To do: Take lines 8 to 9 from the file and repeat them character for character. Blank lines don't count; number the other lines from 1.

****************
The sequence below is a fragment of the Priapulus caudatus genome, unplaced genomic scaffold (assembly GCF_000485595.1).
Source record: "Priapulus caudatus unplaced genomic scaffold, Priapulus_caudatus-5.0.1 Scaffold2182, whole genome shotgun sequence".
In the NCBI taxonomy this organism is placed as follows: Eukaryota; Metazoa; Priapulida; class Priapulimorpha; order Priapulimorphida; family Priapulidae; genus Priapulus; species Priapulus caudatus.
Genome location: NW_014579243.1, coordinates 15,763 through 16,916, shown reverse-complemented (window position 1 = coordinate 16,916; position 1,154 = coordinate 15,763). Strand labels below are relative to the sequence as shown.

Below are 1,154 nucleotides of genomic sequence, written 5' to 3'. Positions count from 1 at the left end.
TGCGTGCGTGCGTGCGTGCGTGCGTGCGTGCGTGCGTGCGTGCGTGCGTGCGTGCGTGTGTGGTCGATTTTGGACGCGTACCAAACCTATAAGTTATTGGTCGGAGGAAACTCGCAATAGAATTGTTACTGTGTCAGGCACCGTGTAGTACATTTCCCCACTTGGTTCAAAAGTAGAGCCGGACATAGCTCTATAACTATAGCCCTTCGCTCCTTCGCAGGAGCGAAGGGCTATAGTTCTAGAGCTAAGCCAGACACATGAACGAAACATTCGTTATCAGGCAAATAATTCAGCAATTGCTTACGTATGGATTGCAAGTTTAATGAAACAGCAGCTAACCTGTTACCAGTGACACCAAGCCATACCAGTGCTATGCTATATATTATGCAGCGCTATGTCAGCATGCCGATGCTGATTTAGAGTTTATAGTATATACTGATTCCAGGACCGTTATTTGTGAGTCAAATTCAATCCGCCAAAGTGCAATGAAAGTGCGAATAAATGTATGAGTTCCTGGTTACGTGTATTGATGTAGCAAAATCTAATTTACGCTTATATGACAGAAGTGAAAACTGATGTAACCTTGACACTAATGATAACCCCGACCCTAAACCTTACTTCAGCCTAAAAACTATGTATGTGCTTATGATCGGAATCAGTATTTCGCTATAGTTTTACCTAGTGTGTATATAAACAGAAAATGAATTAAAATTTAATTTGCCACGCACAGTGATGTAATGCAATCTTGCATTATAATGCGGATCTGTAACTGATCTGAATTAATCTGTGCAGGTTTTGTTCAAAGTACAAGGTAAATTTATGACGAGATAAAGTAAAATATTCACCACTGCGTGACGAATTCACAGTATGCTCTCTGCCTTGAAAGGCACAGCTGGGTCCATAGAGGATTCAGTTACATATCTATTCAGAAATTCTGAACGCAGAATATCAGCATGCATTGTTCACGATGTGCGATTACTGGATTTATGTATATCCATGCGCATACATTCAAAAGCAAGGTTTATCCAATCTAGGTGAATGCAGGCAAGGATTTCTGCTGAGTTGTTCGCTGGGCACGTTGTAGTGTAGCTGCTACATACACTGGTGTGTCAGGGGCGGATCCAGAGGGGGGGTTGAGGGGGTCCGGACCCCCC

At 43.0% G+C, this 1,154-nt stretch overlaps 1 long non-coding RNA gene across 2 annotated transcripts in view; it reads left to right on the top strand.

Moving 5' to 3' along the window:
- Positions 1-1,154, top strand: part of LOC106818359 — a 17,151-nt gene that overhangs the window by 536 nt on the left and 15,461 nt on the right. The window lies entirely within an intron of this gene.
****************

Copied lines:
Moving 5' to 3' along the window:
- Positions 1-1,154, top strand: part of LOC106818359 — a 17,151-nt gene that overhangs the window by 536 nt on the left and 15,461 nt on the right. The window lies entirely within an intron of this gene.